Aboriginal Australia brings many things to the future: spiritual connection with the land, deep knowledge on how to live in harmony with the land, how to value wisdom over wealth, the value of humility.

Clare: Why challenge 26 January as a day that many Australians celebrate? Aren’t there other days through the year that we use to acknowledge Aboriginal people?

Rick: 26 January is a celebration of a historical nation-forming moment. It is different in character from other occasions like NAIDOC week. So, let’s be honest about all of the parts of that nation-forming moment. Let’s celebrate the day Australia was made accessible to people from all over the world. This is a great place to live and to share. Let’s also be honest that the nation was formed through attempts to exterminate and exclude Aboriginal people.

The First Fleet was itself free of the disease but carried vials of smallpox, possibly with murderous intent, and it is undisputed that the settlers carried out massacres across the land. After attempted genocide wasn’t completely successful, the colony espoused terra nullius. If non-Aboriginal people can face that history squarely themselves, then Aboriginal people will no longer need to do the job of bringing attention to those parts of Australia’s history.

Clare: What’s different about being Aboriginal from other ethnic groups, such as Vietnamese or Greek? Aren’t Aboriginal Australians just like all the other groups that make up a diverse and inclusive Australia?

Rick: Aboriginal Australians have a special, spiritual, relationship with the land. We have a spiritual sovereignty that co-exists with the property rights that the British brought on their ships in 1788. Being indigenous is not identical to all the other ethnic and national identities that we welcome to this land.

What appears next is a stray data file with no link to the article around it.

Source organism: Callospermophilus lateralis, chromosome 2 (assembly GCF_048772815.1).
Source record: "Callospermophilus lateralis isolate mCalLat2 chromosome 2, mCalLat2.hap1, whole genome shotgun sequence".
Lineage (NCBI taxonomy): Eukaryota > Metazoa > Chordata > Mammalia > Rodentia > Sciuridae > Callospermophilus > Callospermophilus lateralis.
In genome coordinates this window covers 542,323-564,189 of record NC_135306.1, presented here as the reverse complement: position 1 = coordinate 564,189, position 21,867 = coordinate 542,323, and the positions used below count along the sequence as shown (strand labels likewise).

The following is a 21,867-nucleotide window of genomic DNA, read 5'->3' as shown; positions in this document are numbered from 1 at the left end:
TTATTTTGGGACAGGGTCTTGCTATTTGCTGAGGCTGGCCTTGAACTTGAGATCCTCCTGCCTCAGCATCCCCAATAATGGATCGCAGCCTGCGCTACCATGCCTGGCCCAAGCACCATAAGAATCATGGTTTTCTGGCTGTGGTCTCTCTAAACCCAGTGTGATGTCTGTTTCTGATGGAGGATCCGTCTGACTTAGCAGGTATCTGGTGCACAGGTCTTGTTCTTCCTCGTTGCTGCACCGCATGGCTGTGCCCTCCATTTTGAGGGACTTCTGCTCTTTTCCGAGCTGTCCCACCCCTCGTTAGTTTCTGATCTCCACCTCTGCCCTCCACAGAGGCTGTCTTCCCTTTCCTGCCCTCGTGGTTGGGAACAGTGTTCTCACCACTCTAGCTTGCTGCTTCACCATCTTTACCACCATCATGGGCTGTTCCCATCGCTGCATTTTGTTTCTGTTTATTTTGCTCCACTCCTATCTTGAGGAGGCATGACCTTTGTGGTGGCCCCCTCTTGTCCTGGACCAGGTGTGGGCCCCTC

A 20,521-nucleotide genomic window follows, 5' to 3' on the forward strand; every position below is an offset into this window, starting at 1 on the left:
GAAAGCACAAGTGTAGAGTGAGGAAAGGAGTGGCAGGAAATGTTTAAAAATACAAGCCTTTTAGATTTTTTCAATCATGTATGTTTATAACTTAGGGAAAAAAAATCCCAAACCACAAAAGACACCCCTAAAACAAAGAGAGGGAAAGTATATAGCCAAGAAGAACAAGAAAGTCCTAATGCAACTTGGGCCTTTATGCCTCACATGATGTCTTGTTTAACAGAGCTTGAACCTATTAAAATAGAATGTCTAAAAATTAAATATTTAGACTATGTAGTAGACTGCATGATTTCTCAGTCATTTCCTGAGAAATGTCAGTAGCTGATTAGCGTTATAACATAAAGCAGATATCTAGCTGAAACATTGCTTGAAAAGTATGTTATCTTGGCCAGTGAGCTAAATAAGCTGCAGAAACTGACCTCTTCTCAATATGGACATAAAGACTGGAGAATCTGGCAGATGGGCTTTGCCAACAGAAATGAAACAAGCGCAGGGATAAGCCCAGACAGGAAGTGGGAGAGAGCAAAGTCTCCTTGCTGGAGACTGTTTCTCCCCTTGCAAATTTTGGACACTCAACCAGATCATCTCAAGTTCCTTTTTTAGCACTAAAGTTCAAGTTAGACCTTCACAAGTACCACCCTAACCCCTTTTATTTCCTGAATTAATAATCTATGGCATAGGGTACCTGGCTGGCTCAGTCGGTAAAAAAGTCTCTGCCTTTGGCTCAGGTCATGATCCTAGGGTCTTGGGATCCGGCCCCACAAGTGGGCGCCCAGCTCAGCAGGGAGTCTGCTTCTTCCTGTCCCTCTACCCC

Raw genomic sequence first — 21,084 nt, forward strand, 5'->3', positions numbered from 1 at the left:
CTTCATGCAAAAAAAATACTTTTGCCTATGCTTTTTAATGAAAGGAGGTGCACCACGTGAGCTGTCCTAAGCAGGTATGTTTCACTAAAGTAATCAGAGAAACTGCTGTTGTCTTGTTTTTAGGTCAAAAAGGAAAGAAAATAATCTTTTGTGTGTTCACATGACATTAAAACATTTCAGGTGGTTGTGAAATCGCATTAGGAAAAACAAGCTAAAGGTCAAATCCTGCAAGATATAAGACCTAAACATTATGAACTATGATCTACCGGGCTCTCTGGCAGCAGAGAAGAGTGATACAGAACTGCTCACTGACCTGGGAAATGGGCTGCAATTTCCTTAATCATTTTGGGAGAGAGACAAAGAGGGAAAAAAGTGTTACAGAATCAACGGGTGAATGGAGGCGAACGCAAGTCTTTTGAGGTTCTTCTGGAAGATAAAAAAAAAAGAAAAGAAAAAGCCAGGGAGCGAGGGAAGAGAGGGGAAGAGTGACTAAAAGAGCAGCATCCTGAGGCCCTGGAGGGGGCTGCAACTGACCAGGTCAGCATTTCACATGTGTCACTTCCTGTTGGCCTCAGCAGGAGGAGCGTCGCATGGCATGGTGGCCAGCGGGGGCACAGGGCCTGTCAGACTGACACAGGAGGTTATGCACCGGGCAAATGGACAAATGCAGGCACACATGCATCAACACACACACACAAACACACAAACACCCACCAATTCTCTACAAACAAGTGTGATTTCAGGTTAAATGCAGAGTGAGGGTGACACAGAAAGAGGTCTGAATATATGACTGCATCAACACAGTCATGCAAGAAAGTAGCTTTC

Clare: What do you think the Institute can do?

Rick: This is a question of what the Institute should do rather than what the Institute can do. I do not generally support the Institute having views on social policy. Unless it is backed by substantive action, well-meaning words can come across as virtue signalling. I am advising the Institute and talking with you now because I believe in the quality of people in my profession, and in their role as leaders in their field. I think we become a better Australia one conversation at a time.  

These are difficult matters that many people would prefer not to discuss. Non-Indigenous people usually refer to reconciliation, which is not a word Aboriginal people tend to use. They also sometimes adopt charitable approaches, such as sponsorship of individuals, which can be culturally inappropriate. Non-Indigenous people need to be wary of acting on behalf of Aboriginal people. We know best what is best for us.  

I’d like the profession to lead by showing respect for Aboriginal culture and incorporate Aboriginal insights into our course work and culture. The Institute could improve the cultural safety of the profession. I’d like to not be the only Aboriginal actuary. I expect I’m not.

In 2022, the Institute will offer members an opportunity to participate in an online cultural awareness program to increase awareness of the history and cultural heritage of Aboriginal and Torres Strait Islander peoples. The program will be offered at a special rate to our members. Further details will be included in an upcoming edition of the Bulletin.